Travel insurance is usually a good bet, but not for everyone

A.M. Costa Rica/Shahrazad Encinias Vela This popular waterfall at Montezuma also has been the scene of accidents befelling tourists.

Medical evacuation flights costing tens of thousands of dollars, emergency surgeries and unplanned doctor visits are all reasons any vacationer or expat should have some sort of medical coverage before living or traveling abroad in Costa Rica. But for both short- and long-term stays out of country many people are left either unprepared before leaving home or confused by the complicated landscape of international medical coverage.

When Elissa Merritt, a vacationer from Minnesota, prepared for her birthday trip to Costa Rica Feb. 8 with her husband, one of the last things on her mind was how to pay for astronomic hospital bills in a foreign country. That is until she drove her all-terrain-vehicle over the edge of a cliff near Jacó two days after her arrival.

What resulted was not only a dangerous battle for the preservation of her health but an international medical insurance nightmare for her and her husband, Ron Merritt, as they struggled to cope with a $25,000 hospital bill and thousands of dollars more for a medical evacuation to the United States.

An example of a medical travel insurance plan in Costa Rica, through the Instituto Nacional de Seguros, costs $84 and would cover a vacationer for two weeks and up to $20,000 for a sudden illness or accident-caused medical expense. That same plan can be extended to 26 weeks for $272 and other travel insurance plans, such as those offered by one of the 23 companies brokered through Squaremouth, can provide coverage for up to three years. Certain extreme sports and dangerous activities are not covered under certain plans.

Merritt said he and his wife were able to take a medical evacuation flight and make it back to the United States. Merritt said the medical evacuation flight was pre-approved by his insurance company and he expects their provider to cover the medical costs incurred as well.

The couple were medical evacuated back to Minnesota Monday. They had been in Florida for about a week while Mrs. Merritt underwent medical procedures. She will have six months to a year of rehabilitation.

Mrs. Merritt is alive but still undergoing extensive treatment for the three broken limbs and blood clots. Chad Swenson was not so lucky.

Swenson was rafting with his wife in Costa Rica in October 2010 when a tree branch struck him in the head. He was duck taped to one of the rafts as a makeshift stretcher and walked out of the jungle. It was 15 hours before he was seen by a medical specialist. Furthermore the couple was left without medical coverage costs, and Swenson was stuck in the country until members of the Texas community where he is from near Houston and an anonymous donor paid the more than $30,000 evacuation flight to bring him home.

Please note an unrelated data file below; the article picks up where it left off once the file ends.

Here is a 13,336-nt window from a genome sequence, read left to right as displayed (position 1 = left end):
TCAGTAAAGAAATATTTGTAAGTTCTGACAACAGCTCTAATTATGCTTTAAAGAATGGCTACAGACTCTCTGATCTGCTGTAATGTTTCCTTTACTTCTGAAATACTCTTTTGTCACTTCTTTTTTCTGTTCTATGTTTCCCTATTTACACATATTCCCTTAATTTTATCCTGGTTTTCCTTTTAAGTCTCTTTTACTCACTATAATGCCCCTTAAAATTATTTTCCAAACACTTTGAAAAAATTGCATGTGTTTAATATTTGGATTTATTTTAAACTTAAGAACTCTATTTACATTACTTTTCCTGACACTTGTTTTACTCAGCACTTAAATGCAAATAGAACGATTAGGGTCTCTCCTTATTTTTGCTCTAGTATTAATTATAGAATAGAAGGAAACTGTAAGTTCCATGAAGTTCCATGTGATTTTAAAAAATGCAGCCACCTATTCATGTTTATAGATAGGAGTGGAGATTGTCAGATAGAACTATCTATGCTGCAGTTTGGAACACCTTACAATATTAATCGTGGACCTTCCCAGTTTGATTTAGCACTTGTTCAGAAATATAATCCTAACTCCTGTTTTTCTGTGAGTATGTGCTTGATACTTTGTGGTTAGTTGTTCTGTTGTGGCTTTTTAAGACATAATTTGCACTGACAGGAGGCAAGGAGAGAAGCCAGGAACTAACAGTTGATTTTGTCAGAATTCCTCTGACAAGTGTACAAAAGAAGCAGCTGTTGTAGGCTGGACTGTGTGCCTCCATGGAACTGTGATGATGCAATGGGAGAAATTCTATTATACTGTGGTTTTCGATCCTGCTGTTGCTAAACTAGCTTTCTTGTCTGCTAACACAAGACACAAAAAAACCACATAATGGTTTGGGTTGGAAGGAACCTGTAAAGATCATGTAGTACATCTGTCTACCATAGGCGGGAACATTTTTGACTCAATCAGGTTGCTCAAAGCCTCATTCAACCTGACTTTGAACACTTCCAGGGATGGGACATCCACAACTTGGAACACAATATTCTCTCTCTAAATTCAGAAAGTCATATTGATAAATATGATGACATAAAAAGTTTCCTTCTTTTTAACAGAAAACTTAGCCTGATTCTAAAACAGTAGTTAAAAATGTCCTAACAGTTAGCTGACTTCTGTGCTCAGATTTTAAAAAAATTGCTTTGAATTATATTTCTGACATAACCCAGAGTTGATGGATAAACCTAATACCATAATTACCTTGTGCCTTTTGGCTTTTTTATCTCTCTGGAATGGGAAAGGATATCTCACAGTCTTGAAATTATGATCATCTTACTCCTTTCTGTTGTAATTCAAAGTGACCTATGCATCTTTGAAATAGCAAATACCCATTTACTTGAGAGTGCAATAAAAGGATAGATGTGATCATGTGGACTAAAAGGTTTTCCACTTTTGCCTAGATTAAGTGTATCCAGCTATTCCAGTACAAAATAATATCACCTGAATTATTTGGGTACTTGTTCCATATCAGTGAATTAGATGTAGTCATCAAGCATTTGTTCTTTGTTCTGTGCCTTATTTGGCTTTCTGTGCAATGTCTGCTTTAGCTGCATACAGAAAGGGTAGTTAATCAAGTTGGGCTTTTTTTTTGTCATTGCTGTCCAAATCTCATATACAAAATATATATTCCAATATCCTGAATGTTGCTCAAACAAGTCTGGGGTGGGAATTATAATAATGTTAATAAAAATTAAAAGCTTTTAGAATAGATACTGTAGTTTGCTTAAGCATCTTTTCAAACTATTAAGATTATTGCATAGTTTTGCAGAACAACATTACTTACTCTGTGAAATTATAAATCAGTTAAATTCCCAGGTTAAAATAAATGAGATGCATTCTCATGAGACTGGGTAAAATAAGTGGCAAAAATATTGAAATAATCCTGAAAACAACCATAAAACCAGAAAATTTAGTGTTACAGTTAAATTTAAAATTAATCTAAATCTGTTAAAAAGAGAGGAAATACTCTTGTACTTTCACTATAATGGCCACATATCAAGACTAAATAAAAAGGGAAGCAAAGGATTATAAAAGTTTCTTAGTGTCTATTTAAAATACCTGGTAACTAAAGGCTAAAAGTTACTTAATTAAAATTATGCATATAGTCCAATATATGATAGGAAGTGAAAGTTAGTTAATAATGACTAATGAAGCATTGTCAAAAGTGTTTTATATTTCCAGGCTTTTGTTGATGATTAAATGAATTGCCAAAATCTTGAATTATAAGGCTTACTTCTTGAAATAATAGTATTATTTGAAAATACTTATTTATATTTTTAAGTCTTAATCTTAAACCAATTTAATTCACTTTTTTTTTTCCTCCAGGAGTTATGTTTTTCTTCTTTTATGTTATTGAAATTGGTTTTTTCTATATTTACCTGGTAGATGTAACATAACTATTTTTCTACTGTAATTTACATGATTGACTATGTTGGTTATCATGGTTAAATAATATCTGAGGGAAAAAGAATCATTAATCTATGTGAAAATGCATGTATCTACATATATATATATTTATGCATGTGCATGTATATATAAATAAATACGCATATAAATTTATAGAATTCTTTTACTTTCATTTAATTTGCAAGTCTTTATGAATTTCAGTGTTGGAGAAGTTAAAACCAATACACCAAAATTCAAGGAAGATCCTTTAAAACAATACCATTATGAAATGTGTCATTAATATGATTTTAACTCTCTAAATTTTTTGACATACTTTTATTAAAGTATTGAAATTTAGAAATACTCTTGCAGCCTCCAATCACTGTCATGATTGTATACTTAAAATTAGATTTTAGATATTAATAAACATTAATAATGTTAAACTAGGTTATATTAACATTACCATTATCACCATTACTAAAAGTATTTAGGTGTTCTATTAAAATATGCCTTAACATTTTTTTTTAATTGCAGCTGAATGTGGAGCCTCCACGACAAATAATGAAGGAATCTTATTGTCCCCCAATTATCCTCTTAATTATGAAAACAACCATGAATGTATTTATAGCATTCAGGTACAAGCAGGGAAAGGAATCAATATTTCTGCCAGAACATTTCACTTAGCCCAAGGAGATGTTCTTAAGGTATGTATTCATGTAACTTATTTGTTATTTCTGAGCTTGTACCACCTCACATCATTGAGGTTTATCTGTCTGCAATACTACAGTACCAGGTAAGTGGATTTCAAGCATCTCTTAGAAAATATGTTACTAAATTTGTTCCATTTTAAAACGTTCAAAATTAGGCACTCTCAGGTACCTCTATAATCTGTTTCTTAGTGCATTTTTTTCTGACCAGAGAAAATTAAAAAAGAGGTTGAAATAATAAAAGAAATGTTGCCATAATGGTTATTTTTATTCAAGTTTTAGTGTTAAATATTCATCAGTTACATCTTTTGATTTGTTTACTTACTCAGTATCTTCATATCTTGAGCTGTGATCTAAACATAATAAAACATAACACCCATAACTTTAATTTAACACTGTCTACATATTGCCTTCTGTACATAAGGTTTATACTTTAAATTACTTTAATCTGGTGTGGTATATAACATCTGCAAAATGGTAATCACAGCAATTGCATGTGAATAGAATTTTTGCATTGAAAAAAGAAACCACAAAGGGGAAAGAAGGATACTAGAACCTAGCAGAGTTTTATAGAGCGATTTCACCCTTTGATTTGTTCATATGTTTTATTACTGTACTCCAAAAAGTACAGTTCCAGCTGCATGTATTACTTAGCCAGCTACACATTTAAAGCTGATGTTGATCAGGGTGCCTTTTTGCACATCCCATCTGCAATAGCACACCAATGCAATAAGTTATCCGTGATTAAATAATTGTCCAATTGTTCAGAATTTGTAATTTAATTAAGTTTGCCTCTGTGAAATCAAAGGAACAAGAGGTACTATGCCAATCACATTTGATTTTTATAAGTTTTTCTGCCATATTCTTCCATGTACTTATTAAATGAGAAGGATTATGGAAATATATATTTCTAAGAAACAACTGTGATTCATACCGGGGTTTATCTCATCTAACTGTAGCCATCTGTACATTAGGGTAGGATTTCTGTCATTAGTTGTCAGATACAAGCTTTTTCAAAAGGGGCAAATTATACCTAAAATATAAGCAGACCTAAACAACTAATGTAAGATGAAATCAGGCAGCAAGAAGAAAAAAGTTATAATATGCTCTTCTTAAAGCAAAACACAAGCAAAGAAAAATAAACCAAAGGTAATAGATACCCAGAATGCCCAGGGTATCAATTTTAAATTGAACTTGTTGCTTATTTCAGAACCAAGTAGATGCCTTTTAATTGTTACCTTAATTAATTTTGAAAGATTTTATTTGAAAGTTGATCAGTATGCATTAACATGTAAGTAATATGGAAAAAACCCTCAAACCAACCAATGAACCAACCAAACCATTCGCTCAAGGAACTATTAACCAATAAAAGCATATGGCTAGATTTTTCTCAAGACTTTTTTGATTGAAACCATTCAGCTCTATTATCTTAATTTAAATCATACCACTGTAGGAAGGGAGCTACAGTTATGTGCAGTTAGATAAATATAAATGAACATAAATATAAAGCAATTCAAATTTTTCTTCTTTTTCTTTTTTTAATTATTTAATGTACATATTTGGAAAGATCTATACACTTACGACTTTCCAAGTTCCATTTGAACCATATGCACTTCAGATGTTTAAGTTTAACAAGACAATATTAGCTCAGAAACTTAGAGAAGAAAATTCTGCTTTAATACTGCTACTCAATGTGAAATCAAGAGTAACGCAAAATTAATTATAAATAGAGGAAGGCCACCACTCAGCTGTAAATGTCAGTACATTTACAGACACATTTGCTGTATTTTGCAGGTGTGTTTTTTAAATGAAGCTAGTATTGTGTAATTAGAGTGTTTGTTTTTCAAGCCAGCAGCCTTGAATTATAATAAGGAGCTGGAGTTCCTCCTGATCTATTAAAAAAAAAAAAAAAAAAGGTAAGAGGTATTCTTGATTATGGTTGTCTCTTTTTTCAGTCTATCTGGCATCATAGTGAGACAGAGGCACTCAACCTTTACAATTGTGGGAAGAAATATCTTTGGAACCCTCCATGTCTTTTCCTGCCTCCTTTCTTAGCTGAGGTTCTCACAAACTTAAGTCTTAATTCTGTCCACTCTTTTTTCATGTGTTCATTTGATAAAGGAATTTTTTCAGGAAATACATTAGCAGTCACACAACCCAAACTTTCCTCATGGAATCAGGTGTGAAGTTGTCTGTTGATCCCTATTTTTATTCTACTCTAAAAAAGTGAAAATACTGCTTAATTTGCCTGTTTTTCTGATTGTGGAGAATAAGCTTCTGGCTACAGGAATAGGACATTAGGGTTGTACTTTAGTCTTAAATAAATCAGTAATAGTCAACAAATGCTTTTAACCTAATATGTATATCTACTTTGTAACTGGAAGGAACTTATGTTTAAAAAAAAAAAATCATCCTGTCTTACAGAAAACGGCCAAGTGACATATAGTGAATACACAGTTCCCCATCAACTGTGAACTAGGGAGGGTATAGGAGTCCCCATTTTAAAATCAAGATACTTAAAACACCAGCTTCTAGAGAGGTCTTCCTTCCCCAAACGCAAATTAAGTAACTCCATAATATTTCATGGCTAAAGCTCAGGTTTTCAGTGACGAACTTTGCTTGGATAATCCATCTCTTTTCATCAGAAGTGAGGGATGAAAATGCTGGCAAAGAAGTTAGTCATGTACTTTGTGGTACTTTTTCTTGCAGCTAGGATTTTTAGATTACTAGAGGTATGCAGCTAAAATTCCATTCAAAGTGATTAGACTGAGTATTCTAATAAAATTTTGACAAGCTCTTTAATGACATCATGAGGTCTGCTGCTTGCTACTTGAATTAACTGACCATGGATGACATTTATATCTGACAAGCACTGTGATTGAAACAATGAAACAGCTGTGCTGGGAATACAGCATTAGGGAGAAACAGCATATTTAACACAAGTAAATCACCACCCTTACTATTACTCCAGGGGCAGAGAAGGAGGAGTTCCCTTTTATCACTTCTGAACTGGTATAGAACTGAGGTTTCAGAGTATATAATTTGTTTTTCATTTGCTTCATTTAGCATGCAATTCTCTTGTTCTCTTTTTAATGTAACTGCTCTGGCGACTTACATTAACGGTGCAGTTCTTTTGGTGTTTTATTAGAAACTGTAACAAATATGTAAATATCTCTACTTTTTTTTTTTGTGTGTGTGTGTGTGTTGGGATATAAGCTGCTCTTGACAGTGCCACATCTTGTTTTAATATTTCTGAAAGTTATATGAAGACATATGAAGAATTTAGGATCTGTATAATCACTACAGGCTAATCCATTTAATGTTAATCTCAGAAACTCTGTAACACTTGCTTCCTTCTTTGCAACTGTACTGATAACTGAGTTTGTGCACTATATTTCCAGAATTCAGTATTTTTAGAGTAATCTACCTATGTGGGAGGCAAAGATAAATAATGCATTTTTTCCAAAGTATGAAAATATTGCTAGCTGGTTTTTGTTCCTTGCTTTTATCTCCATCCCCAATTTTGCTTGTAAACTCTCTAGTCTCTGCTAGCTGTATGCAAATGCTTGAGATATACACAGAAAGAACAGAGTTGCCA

The 36-year-old Swenson died in August in the hospital after a series of surgeries, medical procedures and blood transfusions, according to a Web site page created to help pay for his evacuation and medical treatment. Mrs. Merritt has a benefit Web page as well to accept donations to help with the medical costs. An adequate travel insurance policy would not have prevented the accidents both Swenson and Mrs. Merritt suffered, but it would have been one less preoccupation.

For people who travel frequently or will be living out of their home country for long periods a travel insurance policy may not be adequate. Most travel plans, such as those offered through Squaremouth, are tailored for medical costs as a result of emergency situations.

Moreover, Sarah Byrne, marketing manager for the company said only residents of one country embarking on a trip to another country can qualify for the travel insurance. She said medical claims could be denied if it is discovered that a person is not actually traveling to Costa Rica and was living instead as a perpetual tourist here prior to when he or she obtained the travel insurance.

This leaves many expats in Costa Rica in a strange limbo when it comes to health coverage. An expat must have legal residency before he or she can affiliate with the Caja Costarricense de Seguro Social and its medical services.

With luck, a tourist injured in an accident here might receive treatment at a Caja hospital. A perpetual tourist, one who lives in Costa Rica and renews a tourist visa every 90 days, probably could receive emergency Caja care, too, but regular medical expense would have to come out of the pocket.

U.S. Medicare does not assist outside of the United States, and expats from countries such as Canada with national policies are not covered in foreign places, said Carlos Perez from Global Insurance Net.

Perez works as an insurance broker providing worldwide coverage through one of the dozen or so companies specializing in global policies. He said he has many customers in Costa Rica. Some are retirees. Others are working as missionaries or own a tourism-type business and don’t want to be caught off-guard in a coverage gap while traveling back and forth between different countries. He said the plans will provide for treatment in any country and can cover entire families and evacuation expenses.
There also are plans that specifically offer just evacuation insurance.

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